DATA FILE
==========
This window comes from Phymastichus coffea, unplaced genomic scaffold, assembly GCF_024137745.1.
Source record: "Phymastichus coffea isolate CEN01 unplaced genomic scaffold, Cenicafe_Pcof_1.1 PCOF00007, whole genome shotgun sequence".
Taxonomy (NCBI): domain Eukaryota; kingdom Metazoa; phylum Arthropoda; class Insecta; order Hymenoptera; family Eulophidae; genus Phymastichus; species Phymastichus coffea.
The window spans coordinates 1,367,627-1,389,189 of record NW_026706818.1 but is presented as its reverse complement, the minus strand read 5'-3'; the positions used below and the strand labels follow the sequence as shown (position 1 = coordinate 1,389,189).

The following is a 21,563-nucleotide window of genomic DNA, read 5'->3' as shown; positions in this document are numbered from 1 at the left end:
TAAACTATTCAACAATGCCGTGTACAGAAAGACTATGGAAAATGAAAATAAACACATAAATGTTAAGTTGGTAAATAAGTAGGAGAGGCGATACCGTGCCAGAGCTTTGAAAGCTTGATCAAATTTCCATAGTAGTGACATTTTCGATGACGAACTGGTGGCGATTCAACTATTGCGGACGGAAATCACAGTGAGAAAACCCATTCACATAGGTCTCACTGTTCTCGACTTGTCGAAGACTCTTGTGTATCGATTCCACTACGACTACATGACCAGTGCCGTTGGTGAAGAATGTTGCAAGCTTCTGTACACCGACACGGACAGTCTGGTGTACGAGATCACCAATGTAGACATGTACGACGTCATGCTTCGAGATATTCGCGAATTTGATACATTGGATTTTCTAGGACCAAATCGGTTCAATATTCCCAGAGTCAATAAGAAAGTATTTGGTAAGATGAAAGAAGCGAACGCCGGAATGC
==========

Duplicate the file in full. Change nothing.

This window comes from Phymastichus coffea, unplaced genomic scaffold, assembly GCF_024137745.1.
Source record: "Phymastichus coffea isolate CEN01 unplaced genomic scaffold, Cenicafe_Pcof_1.1 PCOF00007, whole genome shotgun sequence".
Taxonomy (NCBI): domain Eukaryota; kingdom Metazoa; phylum Arthropoda; class Insecta; order Hymenoptera; family Eulophidae; genus Phymastichus; species Phymastichus coffea.
The window spans coordinates 1,367,627-1,389,189 of record NW_026706818.1 but is presented as its reverse complement, the minus strand read 5'-3'; the positions used below and the strand labels follow the sequence as shown (position 1 = coordinate 1,389,189).

The following is a 21,563-nucleotide window of genomic DNA, read 5'->3' as shown; positions in this document are numbered from 1 at the left end:
TAAACTATTCAACAATGCCGTGTACAGAAAGACTATGGAAAATGAAAATAAACACATAAATGTTAAGTTGGTAAATAAGTAGGAGAGGCGATACCGTGCCAGAGCTTTGAAAGCTTGATCAAATTTCCATAGTAGTGACATTTTCGATGACGAACTGGTGGCGATTCAACTATTGCGGACGGAAATCACAGTGAGAAAACCCATTCACATAGGTCTCACTGTTCTCGACTTGTCGAAGACTCTTGTGTATCGATTCCACTACGACTACATGACCAGTGCCGTTGGTGAAGAATGTTGCAAGCTTCTGTACACCGACACGGACAGTCTGGTGTACGAGATCACCAATGTAGACATGTACGACGTCATGCTTCGAGATATTCGCGAATTTGATACATTGGATTTTCTAGGACCAAATCGGTTCAATATTCCCAGAGTCAATAAGAAAGTATTTGGTAAGATGAAAGAAGCGAACGCCGGAATGC